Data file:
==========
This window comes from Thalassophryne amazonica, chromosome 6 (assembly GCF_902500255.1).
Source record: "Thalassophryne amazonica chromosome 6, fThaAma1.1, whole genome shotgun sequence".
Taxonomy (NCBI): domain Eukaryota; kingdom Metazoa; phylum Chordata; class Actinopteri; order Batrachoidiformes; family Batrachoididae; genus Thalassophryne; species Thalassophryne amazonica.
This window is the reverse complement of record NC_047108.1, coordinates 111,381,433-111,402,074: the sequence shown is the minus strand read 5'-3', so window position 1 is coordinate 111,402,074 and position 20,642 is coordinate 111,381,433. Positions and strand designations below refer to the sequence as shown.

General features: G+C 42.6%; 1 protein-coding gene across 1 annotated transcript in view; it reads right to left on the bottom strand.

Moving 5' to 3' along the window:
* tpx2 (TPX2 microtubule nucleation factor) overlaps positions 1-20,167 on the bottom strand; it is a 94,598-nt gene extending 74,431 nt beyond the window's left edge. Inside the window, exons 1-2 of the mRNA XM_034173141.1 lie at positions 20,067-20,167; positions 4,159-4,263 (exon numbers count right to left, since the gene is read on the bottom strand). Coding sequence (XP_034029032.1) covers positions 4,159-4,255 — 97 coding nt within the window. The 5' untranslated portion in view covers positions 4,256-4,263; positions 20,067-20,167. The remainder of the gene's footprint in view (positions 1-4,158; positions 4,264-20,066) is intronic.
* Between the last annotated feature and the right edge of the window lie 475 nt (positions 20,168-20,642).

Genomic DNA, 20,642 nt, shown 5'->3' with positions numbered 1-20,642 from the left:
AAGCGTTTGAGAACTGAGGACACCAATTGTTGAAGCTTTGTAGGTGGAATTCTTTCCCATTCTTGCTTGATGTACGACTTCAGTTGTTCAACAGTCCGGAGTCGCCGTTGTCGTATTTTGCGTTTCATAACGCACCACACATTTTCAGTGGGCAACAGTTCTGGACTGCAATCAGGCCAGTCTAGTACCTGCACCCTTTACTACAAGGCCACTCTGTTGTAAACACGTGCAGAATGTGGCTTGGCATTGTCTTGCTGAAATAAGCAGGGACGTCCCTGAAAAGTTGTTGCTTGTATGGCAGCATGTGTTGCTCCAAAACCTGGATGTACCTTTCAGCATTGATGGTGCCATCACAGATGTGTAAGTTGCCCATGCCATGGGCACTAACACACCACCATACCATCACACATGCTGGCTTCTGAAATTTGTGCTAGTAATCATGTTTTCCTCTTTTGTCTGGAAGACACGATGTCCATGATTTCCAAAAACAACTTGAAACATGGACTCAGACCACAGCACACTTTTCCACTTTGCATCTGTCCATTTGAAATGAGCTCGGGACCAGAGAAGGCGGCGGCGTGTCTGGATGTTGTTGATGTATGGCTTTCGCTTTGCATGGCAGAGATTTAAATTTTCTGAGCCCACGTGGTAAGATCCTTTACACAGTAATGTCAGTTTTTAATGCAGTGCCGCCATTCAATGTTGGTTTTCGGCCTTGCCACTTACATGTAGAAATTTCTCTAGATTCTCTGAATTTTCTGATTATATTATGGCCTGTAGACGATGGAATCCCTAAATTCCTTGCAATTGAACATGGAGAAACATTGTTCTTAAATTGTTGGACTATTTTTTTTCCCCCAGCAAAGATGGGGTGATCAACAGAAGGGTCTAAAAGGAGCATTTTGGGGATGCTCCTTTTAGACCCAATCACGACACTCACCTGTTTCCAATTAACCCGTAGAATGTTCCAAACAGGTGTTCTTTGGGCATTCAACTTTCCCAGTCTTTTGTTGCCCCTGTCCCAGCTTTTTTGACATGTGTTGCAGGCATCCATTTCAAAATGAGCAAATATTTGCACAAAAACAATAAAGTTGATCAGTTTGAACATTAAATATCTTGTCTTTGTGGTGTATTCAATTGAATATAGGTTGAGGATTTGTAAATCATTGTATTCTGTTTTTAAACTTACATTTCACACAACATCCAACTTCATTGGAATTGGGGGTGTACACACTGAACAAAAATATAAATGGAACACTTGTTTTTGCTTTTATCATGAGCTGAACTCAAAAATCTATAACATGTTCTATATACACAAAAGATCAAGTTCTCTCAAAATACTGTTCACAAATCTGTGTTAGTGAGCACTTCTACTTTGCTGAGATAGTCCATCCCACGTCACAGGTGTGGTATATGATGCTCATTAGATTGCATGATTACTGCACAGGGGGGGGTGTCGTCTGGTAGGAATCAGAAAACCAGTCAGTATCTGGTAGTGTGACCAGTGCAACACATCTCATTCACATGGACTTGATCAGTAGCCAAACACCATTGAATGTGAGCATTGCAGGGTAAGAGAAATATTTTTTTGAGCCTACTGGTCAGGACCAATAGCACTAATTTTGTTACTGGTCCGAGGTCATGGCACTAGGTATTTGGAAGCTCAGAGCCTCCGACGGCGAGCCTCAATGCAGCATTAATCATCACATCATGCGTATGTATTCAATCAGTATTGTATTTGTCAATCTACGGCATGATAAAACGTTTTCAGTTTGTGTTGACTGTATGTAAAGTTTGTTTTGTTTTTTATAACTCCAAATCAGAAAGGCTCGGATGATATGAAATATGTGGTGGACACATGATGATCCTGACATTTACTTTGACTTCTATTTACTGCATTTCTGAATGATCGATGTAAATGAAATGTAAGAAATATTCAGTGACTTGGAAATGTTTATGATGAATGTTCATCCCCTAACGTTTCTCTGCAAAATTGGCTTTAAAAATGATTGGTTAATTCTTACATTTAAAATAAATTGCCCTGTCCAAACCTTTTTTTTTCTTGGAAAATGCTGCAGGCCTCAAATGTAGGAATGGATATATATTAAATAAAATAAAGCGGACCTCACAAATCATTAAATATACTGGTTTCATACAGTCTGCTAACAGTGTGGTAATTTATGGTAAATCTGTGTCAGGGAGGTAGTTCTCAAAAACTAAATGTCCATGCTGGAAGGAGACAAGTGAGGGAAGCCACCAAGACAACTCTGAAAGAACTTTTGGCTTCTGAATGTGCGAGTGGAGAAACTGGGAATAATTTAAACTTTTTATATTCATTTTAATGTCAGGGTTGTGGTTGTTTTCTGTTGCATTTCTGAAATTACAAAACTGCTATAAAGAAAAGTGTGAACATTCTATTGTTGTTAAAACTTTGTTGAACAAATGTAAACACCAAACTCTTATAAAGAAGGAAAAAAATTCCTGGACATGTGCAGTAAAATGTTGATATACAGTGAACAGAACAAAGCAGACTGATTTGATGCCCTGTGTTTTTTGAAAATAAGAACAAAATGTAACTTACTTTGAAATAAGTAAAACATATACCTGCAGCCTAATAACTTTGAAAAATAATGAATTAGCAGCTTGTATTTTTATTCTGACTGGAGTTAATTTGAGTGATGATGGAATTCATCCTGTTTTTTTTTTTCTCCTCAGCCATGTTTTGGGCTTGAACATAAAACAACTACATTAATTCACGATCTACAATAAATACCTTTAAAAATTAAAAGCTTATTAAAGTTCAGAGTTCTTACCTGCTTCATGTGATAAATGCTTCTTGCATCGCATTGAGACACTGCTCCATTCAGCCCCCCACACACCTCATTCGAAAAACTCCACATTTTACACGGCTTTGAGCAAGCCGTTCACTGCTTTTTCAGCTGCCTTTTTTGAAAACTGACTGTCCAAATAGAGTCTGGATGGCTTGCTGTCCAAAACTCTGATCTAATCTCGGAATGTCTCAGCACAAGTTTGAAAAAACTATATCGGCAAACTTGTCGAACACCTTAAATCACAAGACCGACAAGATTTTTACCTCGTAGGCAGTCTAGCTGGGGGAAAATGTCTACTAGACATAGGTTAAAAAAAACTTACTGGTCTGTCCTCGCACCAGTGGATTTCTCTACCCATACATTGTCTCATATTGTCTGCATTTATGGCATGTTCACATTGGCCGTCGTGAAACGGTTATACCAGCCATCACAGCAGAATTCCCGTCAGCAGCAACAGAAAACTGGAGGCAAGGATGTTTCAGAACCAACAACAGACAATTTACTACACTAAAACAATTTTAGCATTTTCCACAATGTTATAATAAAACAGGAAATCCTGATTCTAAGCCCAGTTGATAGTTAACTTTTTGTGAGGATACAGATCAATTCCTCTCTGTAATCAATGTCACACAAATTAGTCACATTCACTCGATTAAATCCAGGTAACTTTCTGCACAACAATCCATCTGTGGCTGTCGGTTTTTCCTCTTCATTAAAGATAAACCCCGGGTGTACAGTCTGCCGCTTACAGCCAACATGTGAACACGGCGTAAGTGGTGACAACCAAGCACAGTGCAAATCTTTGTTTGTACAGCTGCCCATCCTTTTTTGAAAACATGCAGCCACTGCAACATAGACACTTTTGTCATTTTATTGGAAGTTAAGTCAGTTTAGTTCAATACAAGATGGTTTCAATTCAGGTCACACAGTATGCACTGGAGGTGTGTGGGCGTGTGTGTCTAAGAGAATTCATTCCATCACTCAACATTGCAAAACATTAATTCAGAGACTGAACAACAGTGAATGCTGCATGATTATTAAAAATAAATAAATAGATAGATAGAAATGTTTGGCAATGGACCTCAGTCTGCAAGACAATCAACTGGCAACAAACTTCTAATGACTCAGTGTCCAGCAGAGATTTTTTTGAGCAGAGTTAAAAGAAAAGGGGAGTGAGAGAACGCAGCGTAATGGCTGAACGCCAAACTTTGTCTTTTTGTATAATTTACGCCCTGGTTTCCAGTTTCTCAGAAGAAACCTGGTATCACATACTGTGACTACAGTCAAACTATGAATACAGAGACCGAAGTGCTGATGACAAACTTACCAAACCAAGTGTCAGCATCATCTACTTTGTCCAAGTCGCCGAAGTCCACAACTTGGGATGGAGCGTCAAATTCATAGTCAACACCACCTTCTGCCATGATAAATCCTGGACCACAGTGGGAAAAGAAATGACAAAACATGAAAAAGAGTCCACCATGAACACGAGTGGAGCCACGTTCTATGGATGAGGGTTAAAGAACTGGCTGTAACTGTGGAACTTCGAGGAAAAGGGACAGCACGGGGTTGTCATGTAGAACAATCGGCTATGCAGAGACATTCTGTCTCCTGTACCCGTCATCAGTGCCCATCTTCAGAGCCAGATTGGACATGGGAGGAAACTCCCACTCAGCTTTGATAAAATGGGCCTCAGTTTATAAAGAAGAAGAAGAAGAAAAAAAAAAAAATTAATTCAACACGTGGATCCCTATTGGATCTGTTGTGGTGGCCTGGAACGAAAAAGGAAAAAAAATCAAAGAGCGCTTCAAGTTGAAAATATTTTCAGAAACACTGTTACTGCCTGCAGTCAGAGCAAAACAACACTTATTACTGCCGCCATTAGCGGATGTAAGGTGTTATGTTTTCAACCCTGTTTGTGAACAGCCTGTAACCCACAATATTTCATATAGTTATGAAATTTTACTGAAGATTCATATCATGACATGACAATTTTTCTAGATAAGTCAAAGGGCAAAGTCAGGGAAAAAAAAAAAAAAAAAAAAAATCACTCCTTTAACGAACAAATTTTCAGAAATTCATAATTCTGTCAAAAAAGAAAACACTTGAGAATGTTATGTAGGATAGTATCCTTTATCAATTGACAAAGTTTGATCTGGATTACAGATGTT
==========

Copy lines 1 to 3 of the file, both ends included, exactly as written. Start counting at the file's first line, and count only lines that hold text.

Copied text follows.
This window comes from Thalassophryne amazonica, chromosome 6 (assembly GCF_902500255.1).
Source record: "Thalassophryne amazonica chromosome 6, fThaAma1.1, whole genome shotgun sequence".
Taxonomy (NCBI): domain Eukaryota; kingdom Metazoa; phylum Chordata; class Actinopteri; order Batrachoidiformes; family Batrachoididae; genus Thalassophryne; species Thalassophryne amazonica.